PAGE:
That’s all we have time for right now – pick these up from the UGL if they interest you, or let us know in the comments what time travel movies you prefer!

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Summer Survival

Ah, summer. The time of year when temperatures rise, and nature simultaneously asserts itself as a source of enjoyment (Sunshine! Flowers!) and a force to be reckoned with (Sunburn! Bug bites!).

If battling the heat and summer classes have got you down, take a break and enjoy something from this reading list inspired by the age-old theme of People Versus Nature. Some of them are very suspenseful, and some are not – you can choose according to how adventurous you’re feeling. And all of them, of course, are enjoyable from within the air-conditioned luxury of the library. Stop in and pick one up!
Gilligan's Island Season 2 tv show in library catalog

The characters in Gilligan’s Island may be shipwrecked, but they really don’t have it that bad. It seems there is no problem they can’t solve using bamboo and coconuts. Enjoy all three seasons of their exploits, and if their craftiness inspires you, check out  this book on Eco-Crafts; maybe you, too, can make something useful or fun from the things in your environment.

Robinson Crusoe book in library catalog

 One step up from Gilligan’s Island is the classic adventure story of Robinson Crusoe. The main character still gets clever with his surroundings, but the stakes are higher, since cannibals and wild animals are everywhere. Don’t worry about him too much, though – in the end he gets rescued. For a contemporary spin on the shipwrecked loner theme, try the film Cast Away. It has a sadder ending, but 100% more anthropomorphic volleyballs.

Mud, Sweat and Tears by Bear Grylls

If you’re ready to step away from the confines of fiction, pick up this autobiography of Bear Grylls, TV survival artist extraordinaire. What will this man not do to survive? He has, for instance, “ utilised the corpse of a sheep as a sleeping bag and flotation device.” I expect big things from a person like that. If things go really wrong, however, his support crew is never too far away, so he’ll make it out alright.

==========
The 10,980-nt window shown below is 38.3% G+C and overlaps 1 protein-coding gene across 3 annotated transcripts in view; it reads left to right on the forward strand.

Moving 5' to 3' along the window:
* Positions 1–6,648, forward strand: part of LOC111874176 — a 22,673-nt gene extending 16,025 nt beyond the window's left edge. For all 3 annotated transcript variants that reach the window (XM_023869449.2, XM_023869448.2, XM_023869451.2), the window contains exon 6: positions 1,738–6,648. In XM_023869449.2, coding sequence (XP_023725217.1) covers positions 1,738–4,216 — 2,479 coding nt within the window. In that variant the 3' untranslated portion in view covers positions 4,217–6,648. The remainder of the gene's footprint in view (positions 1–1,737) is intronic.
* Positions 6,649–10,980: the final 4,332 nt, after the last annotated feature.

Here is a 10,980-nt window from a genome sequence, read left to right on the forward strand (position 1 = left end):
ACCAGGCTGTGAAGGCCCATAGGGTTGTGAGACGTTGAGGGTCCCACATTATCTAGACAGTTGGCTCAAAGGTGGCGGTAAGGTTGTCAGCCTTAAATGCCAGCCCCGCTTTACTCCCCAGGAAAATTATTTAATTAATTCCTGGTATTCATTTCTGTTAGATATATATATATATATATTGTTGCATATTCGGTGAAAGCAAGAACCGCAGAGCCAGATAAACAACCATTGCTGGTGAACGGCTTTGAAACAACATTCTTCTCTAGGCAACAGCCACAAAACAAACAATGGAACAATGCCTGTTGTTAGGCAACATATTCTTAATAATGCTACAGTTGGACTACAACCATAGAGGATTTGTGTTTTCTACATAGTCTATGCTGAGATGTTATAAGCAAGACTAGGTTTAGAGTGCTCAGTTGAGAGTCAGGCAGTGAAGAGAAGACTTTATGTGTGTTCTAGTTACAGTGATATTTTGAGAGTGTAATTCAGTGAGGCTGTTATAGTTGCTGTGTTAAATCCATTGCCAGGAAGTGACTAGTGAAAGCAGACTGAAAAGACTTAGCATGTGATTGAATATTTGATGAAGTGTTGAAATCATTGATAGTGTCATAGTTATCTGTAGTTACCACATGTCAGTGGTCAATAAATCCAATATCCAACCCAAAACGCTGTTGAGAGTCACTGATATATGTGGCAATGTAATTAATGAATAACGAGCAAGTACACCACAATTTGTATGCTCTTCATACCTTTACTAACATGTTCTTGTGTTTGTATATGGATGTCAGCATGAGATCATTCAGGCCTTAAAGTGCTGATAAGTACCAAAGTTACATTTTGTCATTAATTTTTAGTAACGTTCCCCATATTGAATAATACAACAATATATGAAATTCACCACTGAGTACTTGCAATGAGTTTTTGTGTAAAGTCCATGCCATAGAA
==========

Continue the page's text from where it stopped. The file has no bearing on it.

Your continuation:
Wild by Cheryl Strayed book in library catalogCheryl Strayed might not have ever done anything ingenious with a dead sheep, but she did walk the entirety of the 1,100-mile Pacific Crest Trail, alone, with no previous backpacking experience and no TV crew to help her. The experience helped Strayed cope with the disintegration of her personal life and come out ahead of many personal challenges.

Into the Wild by Jon Krakauer book in library catalogSometimes those who face the forces of nature don’t come out on top. Into the Wild is the story of an American hitchhiker who disappeared from civilization and attempted to live off the Alaskan wilderness, and who was eventually found dead  in an abandoned bus. His motivations for undertaking such a dangerous expedition, and how basic preparation could have perhaps prevented his demise, have inspired much discussion, and even a movie version.

If reading these tales of humanity versus wilderness leaves you hankering for your own outdoor adventure, make sure you adequately prepare, so you can spend your time enjoying nature instead of struggling to live. Check out a book on outdoor skills, such as Hiking in Illinois or the Wilderness Survival Handbook, and get information about local destinations and regulations via Champaign Park District or the Illinois Department of Natural Resources. Your favorite underground library will still be here to offer you shade and comfy chairs when you get back!